On this Earth Day we look at three Edmonton Made makers who create products using recycling and conservation

By Alix Kemp April 22, 2018

Home-grown businesses contribute to the local economy, but they can also have a global impact by helping the planet. Here are three Edmonton Made makers creating sustainable products through recycling and conservation.

Foxy Brand / Foxy Fragrance

Foxy Fragrance 2

When Sandra Currie has down-time from her stressful full-time job with the RCMP, she needs to be able to relax. While most people might pour a bubble bath and light a few candles, Currie keeps busy with her home-based business, Foxy Brand, creating a line of soy candles and natural skincare products to help both herself and others unwind after a long day.

But Foxy Brand products aren’t just good for your skin and your stress levels. Currie wants to ensure her products are also good for the environment by using naturally derived ingredients and reducing waste. Currie’s line of Foxy Fragrance candles are made from soy wax rather than petroleum-derived paraffin. Currie will also take any used candle containers for reuse, and customers receive $2 towards their next purchase.

For Currie, it’s a move that’s as much practical as sustainable. “Jars are a significant cost for me. It costs me two dollars to buy them, so that’s what I offer people to bring them back,” she says. And it’s not just saving money – by re-using the jars, Currie is able to reduce the amount of fuel used to ship new containers to her door and further reduce the environmental impact.

It’s a move that’s good for business, good for customers, and good for the Earth.

For more information, visit orderfoxy.com.


ilex.every.day

ilex

Like many crocheters, Holly Aamot got her start in the yarn aisle at Walmart. But when she started to sell her creations, Aamot wanted to set herself apart by spinning her own yarn. Now Aamot sells a line of delicately coloured hand-dyed yarns alongside her own crocheted accessories, all made using humane and sustainable practices.

Initially, Aamot intended to use undyed wools in the range of natural colours available straight off the sheep. Textile dyeing and treatment is one of the world’s largest polluters, as it uses massive quantities of water and the resulting runoff is often contaminated with toxic dyes that aren’t easily removed by filtering. However, Aamot soon discovered that small-scale dyeing using non-toxic dyes could mitigate some of those impacts. Aamot has worked to develop processes that allow her to use less water to clean and dye her fleece, which drastically cuts down on the environmental impact.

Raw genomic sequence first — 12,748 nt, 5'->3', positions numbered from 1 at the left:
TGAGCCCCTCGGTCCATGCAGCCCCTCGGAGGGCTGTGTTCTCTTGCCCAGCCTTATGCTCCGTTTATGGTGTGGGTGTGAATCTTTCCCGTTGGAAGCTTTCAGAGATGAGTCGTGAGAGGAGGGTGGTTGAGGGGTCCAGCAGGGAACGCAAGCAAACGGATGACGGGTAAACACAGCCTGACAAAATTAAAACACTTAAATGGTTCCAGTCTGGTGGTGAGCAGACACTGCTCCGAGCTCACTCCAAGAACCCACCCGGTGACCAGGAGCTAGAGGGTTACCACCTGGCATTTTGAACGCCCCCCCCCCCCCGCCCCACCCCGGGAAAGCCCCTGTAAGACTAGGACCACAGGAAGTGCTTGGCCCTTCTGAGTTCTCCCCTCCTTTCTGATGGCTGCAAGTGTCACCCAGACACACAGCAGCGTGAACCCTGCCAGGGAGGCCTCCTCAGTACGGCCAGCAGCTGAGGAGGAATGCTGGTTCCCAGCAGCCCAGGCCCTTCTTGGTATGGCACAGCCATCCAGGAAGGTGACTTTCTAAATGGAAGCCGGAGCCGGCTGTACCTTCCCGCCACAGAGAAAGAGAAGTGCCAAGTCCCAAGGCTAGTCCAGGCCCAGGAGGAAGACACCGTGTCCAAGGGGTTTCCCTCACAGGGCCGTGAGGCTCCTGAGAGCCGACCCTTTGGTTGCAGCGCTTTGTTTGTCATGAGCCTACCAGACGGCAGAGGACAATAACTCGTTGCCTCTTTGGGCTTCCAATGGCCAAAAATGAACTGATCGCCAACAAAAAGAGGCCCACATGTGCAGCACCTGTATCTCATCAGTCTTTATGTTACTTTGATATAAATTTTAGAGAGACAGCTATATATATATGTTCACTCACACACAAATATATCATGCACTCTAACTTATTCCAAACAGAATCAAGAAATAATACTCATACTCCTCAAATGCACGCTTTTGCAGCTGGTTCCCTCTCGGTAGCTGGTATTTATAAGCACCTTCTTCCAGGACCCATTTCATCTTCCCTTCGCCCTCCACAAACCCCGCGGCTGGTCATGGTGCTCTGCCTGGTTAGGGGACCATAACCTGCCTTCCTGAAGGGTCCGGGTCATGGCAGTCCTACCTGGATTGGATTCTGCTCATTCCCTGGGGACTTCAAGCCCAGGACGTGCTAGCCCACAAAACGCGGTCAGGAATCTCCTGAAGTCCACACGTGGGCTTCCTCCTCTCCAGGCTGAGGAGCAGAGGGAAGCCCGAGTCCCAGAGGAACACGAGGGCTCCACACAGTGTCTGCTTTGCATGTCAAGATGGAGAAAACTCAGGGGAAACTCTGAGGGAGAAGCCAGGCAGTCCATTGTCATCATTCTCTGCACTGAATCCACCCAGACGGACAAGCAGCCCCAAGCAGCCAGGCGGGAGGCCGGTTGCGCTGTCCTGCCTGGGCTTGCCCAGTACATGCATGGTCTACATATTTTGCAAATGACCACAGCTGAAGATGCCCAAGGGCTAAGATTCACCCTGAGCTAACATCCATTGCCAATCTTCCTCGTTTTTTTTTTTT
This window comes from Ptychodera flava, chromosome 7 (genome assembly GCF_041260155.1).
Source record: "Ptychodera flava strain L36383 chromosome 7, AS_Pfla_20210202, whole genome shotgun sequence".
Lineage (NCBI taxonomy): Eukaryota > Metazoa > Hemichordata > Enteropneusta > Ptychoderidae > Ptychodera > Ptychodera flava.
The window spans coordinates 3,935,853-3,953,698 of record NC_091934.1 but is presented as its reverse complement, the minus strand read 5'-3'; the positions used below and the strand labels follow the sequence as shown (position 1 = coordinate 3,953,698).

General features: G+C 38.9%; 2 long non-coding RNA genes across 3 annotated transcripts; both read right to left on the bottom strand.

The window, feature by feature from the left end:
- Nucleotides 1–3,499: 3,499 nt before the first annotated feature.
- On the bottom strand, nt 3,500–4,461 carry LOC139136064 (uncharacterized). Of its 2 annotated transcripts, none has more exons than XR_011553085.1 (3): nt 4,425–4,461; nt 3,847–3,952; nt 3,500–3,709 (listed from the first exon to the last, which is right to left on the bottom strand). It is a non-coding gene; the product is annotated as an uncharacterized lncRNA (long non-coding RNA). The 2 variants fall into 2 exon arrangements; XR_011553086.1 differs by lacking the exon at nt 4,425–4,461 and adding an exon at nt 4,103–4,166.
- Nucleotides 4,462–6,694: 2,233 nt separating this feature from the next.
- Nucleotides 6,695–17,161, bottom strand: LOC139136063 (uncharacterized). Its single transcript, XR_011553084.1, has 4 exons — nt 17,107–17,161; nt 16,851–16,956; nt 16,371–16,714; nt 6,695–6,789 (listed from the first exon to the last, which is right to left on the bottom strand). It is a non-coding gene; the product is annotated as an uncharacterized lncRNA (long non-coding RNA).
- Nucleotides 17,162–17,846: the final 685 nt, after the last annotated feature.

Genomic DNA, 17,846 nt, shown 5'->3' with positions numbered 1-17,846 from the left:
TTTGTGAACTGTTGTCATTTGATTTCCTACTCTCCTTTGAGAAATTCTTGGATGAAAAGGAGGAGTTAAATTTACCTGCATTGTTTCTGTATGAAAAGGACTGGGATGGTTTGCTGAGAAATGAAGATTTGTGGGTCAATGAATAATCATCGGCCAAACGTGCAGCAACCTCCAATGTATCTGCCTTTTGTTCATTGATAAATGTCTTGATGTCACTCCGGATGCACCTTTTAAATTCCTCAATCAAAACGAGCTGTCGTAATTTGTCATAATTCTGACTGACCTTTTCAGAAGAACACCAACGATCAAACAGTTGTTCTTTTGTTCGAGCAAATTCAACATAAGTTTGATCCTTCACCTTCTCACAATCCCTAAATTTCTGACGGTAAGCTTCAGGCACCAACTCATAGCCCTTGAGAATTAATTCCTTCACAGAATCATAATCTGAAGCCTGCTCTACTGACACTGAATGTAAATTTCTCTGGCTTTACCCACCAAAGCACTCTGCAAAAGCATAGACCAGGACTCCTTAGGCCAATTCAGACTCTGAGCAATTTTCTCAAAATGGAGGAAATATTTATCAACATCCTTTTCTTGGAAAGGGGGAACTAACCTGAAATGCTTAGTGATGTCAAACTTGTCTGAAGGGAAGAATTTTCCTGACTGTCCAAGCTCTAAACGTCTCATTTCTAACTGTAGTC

“It’s a matter of not putting anything into the water that’s going to cause harm when it goes down the drain, but also making sure that I’m saving as much of the water as I can,” says Aamot.

The end result is luxurious yarn in stunning shades that will give knitters and crocheters that warm, fuzzy feeling.

For more information, visit ilexeveryday.com.


Pondhopper

Pondhopper

It started with a t-shirt. Lorraine Dezman’s son wore his favourite shirt from the movie Stand By Me until it began to disintegrate. The 10-year-old asked if his mother could cut the design out of the original shirt and stitch it to the front of the another. Since then, Dezman has been “upcycling” discarded clothes, keeping damaged, out-of-fashion or otherwise (whatever) items out of the landfill and giving them a new life.

“I love imperfect things, and I love older things. I love rescuing things, because it’s nice to give them a second chance and continue their story,” says Dezman.

For Dezman, upcycling can take many forms, whether that’s covering a small stain or tear with a decorate patch, or completely deconstructing an entire stack of shirts in order to create a new dress using the scraps of fabric. The single best way to reduce the pollution created by the textile industry is to reduce consumption, and by using old garments to create new ones, it’s possible to reduce the environmental impact of fast fashion.

“We send billions of pounds of clothes to the landfill every year, but I can pursue something creatively that I love to do, and at the same time contribute to the environment,” she says.

A British ex-pat who’s lived in Edmonton since 1982, Dezman named her business Pondhopper to reflect her own transatlantic journey, but it’s especially apt given that she routinely sells her garments in Europe and Australia through her Etsy storefront.

For more information, visit etsy.com/ca/shop/pondhopper.

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